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How Society Has Turned Its Back on Mothers

Adding more tasks, even “self-care,” to your to-do list is not a panacea for burnout. In some cases, it may in fact be a recipe for a higher mental load — the invisible labor that goes along with managing a household — and even more guilt when you feel that you failed.

I often tell my patients that the true work of “self-care” is recognizing you are the only one who can give yourself permission to take back your time and energy. This may mean having hard conversations with your partner (if you have one), family members and employer about what tasks are realistic right now, and which items will have to wait (or go by the wayside).

It is not uncommon for my patients to say things like, “I should be doing more.” It’s one way that women have internalized a culture that demands they bear the brunt of caregiving while simultaneously devaluing that job.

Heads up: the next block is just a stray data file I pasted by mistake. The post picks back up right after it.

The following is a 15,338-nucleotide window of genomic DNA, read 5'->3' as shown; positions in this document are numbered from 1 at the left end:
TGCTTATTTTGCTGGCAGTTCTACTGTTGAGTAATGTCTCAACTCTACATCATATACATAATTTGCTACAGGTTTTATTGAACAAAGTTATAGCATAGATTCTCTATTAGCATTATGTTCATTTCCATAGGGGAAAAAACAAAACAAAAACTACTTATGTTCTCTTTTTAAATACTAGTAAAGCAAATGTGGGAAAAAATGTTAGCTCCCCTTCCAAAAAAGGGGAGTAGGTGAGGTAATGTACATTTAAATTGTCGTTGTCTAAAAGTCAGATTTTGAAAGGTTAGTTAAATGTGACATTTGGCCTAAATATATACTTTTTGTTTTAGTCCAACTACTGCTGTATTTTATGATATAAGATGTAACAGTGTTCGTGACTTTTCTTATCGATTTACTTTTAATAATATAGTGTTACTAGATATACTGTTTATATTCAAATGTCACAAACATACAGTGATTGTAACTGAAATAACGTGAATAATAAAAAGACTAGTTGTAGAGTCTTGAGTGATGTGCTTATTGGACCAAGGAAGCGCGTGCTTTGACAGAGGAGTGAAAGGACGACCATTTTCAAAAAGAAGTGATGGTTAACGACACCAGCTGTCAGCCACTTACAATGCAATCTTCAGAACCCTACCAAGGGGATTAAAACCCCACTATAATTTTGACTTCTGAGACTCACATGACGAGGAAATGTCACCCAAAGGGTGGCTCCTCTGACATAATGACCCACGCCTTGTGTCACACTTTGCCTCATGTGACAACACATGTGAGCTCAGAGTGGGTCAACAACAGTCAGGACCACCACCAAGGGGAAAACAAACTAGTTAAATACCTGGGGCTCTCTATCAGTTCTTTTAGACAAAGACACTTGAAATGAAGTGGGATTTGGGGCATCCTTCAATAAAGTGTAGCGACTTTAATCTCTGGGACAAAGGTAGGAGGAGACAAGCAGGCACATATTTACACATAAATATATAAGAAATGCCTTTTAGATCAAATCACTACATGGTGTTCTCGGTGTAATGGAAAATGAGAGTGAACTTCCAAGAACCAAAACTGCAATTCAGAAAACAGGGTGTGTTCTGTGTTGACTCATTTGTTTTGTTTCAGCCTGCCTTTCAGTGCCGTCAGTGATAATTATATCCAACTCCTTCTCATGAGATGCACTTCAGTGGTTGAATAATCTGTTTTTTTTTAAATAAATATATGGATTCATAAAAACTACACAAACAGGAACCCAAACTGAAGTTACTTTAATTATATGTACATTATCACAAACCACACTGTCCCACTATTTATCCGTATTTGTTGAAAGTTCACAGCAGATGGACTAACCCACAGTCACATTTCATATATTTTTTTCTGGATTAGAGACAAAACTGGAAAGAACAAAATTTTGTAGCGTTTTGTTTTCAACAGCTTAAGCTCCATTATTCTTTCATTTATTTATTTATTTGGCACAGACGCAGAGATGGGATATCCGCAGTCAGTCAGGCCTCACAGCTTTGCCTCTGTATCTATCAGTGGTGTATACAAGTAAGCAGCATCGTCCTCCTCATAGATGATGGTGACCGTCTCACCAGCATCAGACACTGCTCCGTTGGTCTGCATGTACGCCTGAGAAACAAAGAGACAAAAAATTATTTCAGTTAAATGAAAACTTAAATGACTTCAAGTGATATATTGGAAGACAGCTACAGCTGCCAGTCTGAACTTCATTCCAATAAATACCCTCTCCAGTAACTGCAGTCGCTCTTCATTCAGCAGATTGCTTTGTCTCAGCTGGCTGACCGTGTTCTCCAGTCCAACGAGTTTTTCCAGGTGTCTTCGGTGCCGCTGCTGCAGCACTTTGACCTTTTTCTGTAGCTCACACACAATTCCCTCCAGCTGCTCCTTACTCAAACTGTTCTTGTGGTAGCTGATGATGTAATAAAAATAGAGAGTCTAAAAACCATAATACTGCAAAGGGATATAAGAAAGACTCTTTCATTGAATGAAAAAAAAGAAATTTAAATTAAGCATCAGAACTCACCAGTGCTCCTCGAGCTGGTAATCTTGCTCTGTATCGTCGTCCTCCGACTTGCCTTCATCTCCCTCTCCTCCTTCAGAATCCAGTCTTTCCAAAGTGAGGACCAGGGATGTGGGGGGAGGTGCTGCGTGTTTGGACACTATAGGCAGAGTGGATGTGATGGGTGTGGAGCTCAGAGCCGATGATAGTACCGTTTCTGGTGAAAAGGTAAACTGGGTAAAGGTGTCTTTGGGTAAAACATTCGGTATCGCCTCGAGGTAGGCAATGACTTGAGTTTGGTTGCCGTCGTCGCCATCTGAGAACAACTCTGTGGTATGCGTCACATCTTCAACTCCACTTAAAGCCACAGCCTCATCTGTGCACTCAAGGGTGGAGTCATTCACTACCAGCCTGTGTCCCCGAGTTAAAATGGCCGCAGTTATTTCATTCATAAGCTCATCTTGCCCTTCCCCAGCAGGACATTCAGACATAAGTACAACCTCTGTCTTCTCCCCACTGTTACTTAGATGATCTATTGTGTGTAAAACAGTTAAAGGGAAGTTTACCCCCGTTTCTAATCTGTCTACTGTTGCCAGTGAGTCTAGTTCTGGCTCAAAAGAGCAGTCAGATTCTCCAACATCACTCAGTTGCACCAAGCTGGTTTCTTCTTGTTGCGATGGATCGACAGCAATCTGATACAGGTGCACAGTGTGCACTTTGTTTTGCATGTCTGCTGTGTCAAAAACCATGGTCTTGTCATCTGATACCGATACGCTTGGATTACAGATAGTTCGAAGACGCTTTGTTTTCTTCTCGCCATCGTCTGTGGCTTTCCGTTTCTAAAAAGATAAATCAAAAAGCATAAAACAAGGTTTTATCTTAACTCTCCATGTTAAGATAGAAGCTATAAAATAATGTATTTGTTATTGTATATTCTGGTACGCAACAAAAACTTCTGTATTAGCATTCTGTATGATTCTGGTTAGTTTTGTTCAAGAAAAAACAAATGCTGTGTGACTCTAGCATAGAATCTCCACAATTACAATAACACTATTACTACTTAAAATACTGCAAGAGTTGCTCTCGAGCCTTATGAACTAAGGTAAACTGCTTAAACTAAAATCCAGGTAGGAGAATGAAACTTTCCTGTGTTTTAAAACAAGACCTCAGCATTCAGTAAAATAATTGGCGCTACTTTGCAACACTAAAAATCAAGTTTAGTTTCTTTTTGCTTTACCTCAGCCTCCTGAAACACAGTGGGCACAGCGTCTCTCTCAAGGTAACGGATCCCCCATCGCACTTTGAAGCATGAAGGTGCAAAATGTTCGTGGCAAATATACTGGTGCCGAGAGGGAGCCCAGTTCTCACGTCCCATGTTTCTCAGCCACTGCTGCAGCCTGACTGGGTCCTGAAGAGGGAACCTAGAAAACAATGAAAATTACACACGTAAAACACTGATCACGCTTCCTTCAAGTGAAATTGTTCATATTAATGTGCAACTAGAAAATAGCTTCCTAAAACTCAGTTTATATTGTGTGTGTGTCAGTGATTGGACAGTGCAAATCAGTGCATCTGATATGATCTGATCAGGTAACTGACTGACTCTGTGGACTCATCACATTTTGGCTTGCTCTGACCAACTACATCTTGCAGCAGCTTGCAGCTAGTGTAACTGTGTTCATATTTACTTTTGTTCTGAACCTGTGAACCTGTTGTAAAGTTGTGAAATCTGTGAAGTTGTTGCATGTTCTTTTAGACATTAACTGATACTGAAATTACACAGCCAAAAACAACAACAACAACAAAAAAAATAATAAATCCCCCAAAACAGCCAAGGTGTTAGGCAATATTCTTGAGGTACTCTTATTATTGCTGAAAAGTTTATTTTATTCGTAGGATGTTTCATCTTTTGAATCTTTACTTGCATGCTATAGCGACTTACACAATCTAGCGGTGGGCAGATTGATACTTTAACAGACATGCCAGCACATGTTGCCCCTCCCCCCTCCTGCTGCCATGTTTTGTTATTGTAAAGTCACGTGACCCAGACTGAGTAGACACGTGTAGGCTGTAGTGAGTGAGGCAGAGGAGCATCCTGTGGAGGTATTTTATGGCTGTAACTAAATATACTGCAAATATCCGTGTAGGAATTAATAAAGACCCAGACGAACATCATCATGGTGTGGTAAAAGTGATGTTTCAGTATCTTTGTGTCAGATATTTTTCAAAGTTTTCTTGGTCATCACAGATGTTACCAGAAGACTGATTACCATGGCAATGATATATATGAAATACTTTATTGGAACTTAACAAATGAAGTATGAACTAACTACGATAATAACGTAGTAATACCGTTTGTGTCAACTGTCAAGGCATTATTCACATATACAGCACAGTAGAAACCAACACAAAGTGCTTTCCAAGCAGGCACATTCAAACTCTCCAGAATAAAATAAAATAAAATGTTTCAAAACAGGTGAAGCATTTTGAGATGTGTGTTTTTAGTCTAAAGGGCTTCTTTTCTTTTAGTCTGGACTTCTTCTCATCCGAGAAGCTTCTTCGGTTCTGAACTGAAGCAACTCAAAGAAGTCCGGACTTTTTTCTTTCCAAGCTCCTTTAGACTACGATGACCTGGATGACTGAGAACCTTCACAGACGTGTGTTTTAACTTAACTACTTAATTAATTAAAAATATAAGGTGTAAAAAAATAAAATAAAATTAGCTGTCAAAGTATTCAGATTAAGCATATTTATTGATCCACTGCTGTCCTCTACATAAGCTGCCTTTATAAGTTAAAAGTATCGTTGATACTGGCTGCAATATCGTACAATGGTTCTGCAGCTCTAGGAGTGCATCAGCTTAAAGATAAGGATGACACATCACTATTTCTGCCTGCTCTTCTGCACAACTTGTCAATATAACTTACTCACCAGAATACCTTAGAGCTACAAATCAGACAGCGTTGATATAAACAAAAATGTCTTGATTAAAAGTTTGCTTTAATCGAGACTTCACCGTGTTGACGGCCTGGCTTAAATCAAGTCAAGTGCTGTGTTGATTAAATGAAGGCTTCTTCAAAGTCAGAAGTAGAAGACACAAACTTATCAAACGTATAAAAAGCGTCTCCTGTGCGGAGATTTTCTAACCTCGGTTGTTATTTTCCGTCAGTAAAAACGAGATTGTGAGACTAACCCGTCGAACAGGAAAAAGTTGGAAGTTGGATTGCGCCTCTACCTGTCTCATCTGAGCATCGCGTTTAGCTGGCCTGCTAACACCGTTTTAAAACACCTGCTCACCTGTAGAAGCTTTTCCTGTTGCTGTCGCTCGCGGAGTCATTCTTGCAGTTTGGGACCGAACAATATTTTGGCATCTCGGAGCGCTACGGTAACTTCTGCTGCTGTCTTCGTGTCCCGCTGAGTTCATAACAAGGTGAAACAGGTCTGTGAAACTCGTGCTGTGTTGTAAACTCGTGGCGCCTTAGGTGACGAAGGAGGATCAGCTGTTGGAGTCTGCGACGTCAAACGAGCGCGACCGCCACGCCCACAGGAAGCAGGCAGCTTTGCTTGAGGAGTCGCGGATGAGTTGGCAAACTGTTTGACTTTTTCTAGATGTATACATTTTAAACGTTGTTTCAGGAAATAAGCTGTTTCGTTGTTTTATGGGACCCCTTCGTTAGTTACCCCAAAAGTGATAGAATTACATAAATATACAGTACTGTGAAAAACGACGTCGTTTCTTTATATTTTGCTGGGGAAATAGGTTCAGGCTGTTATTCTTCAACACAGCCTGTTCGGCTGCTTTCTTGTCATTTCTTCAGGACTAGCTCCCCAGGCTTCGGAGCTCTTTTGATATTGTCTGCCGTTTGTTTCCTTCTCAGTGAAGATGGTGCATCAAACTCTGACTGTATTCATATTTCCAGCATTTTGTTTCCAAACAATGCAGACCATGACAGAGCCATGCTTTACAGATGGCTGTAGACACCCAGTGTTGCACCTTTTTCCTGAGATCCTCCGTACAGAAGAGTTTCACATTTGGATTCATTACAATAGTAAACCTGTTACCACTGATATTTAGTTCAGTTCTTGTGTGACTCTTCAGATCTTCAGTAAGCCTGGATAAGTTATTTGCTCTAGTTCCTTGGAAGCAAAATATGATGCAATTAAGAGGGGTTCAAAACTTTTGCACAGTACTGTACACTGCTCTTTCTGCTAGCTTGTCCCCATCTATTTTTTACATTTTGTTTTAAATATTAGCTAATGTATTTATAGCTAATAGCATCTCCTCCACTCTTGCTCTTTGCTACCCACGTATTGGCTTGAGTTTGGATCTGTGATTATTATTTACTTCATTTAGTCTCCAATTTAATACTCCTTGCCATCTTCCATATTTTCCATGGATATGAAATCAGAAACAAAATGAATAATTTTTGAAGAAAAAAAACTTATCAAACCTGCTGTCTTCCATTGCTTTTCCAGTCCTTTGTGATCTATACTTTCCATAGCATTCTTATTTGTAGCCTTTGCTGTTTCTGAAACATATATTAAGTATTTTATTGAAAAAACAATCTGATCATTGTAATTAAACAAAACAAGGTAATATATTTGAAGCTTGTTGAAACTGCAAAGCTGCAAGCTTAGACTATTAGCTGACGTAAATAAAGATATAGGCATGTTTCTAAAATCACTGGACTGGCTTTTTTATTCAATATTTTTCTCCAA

When it comes to dealing with such widespread social betrayal, talking to yourself with kindness helps you remember that you are not to blame for this mess. For example, instead of berating yourself for ordering takeout meals three nights in a row, try saying something like, “My home feels chaotic because the world is chaotic, not because I’m a bad mom.” Remind yourself that perfection and order are not the goals — compassion and flexibility are.

Lucia Ciciolla, a researcher and assistant professor of psychology at Oklahoma State University, has found that there are four important factors that align with well-being for moms: satisfaction with friendships, authenticity, feeling seen and loved, and feeling comforted. The quality of our relationships is correlated with emotional health and satisfaction in life, Dr. Ciciolla says. Nurturing authenticity in life partnerships, friendships and family ties can lessen the intensity of burnout.

While it sometimes feels like just another burden to speak up or push for support at work, making your frustration known can help you feel better.

Dr. Kali Cyrus, a psychiatrist and assistant professor at Johns Hopkins University School of Medicine, recommends taking the leap if you can. “The fear of hurting someone’s feelings, bothering them, or getting in trouble pales in comparison to the piece of you that is lost when you don’t do it,” she said. So take one small action at a time. That could mean suggesting that a Zoom meeting be changed to a quick phone call, or inquiring about how performance reviews will account for the demands of parenting in the pandemic.

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